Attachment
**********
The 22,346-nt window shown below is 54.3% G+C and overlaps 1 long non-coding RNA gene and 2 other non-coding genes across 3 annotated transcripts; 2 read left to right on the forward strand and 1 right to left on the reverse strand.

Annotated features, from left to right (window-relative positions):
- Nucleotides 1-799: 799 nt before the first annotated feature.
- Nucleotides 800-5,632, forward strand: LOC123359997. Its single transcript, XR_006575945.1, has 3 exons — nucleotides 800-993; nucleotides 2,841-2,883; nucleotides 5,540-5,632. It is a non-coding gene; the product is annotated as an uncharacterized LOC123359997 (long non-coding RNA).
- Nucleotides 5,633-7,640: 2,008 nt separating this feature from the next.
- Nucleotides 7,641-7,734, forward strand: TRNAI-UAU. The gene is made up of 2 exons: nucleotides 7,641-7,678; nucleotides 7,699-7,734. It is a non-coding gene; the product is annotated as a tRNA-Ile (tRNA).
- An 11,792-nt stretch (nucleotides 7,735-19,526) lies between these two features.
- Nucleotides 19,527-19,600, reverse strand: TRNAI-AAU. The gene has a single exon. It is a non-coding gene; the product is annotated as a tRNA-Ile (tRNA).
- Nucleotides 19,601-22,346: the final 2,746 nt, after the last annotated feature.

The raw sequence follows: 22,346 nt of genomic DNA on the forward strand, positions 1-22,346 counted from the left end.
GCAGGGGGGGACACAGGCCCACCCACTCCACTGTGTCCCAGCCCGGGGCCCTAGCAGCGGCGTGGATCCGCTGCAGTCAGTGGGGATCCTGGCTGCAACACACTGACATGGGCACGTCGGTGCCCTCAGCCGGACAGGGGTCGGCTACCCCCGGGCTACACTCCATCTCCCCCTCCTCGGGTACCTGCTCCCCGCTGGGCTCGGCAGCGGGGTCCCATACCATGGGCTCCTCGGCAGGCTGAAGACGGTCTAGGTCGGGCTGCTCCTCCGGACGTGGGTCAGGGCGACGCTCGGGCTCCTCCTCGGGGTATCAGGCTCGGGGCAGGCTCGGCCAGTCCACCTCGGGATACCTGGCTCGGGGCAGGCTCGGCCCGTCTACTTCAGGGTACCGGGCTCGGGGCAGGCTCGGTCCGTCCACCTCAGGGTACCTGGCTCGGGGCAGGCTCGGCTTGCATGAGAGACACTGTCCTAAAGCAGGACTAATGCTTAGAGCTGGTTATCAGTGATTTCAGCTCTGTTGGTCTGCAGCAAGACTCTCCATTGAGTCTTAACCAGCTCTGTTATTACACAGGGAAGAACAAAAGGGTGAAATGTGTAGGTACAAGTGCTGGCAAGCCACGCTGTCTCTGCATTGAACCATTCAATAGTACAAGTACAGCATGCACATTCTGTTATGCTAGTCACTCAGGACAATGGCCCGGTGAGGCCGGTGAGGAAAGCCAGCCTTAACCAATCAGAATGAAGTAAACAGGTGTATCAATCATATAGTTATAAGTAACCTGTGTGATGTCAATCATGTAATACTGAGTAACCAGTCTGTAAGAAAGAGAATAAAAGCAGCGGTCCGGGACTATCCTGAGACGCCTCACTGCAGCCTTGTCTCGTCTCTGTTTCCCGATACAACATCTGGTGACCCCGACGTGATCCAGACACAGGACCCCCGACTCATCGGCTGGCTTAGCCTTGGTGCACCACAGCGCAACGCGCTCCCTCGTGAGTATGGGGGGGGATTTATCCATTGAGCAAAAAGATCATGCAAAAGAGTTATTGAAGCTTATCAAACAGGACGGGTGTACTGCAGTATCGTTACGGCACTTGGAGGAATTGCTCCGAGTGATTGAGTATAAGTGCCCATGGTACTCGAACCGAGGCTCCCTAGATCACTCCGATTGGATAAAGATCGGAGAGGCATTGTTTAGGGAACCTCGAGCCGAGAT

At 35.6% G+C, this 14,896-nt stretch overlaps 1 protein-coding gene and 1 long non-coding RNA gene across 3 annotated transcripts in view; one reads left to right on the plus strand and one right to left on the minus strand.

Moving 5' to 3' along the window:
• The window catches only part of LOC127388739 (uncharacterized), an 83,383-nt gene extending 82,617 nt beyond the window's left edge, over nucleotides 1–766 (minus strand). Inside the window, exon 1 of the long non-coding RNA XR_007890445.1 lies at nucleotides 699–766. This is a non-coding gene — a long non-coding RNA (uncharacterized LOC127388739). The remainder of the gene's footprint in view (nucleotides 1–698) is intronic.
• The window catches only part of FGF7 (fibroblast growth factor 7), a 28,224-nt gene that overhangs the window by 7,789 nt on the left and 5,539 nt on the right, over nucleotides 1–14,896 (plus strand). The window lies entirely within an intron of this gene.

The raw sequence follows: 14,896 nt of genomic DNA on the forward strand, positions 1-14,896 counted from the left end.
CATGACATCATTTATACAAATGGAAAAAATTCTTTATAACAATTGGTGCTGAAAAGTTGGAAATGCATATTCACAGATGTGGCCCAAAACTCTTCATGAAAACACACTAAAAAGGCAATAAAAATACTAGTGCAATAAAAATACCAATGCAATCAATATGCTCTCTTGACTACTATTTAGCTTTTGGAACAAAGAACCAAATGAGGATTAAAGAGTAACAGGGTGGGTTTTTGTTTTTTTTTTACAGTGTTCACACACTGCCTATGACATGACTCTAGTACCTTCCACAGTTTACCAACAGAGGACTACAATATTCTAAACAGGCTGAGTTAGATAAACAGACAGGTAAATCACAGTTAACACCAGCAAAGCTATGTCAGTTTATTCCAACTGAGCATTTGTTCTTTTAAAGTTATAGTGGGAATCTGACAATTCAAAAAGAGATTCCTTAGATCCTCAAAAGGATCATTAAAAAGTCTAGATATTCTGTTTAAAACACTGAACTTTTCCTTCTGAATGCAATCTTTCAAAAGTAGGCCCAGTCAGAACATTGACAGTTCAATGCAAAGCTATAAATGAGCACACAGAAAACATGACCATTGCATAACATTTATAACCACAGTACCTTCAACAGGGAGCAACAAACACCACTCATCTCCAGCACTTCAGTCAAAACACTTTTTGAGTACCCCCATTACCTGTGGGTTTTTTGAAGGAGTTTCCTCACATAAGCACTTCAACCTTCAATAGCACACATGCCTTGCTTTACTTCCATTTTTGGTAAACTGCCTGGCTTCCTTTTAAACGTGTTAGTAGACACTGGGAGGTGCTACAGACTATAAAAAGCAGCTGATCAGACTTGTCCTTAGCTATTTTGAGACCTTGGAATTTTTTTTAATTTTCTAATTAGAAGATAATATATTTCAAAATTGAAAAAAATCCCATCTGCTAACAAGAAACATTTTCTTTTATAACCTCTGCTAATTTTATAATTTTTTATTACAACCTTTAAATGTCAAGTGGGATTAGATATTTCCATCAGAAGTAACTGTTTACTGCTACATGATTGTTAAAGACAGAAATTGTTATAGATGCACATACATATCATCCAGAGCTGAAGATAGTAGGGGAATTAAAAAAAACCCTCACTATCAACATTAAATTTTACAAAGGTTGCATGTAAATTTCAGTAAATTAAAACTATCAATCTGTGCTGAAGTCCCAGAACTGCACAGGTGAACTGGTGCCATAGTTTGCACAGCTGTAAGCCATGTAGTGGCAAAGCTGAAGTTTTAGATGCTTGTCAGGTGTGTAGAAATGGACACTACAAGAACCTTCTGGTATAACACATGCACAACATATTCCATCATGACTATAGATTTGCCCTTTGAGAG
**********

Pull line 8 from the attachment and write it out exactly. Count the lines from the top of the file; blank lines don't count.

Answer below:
- Nucleotides 19,527-19,600, reverse strand: TRNAI-AAU. The gene has a single exon. It is a non-coding gene; the product is annotated as a tRNA-Ile (tRNA).